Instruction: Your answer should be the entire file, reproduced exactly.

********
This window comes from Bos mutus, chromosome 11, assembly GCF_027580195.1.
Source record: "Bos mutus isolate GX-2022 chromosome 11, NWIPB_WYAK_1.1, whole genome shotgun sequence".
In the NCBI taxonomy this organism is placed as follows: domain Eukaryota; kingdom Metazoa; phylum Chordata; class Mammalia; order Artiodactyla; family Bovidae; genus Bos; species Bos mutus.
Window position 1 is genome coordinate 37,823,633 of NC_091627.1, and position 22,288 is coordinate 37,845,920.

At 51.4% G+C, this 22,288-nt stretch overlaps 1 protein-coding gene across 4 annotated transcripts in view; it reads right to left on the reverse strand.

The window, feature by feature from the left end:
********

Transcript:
This window comes from Bos mutus, chromosome 11, assembly GCF_027580195.1.
Source record: "Bos mutus isolate GX-2022 chromosome 11, NWIPB_WYAK_1.1, whole genome shotgun sequence".
In the NCBI taxonomy this organism is placed as follows: domain Eukaryota; kingdom Metazoa; phylum Chordata; class Mammalia; order Artiodactyla; family Bovidae; genus Bos; species Bos mutus.
Window position 1 is genome coordinate 37,823,633 of NC_091627.1, and position 22,288 is coordinate 37,845,920.

At 51.4% G+C, this 22,288-nt stretch overlaps 1 protein-coding gene across 4 annotated transcripts in view; it reads right to left on the reverse strand.

The window, feature by feature from the left end: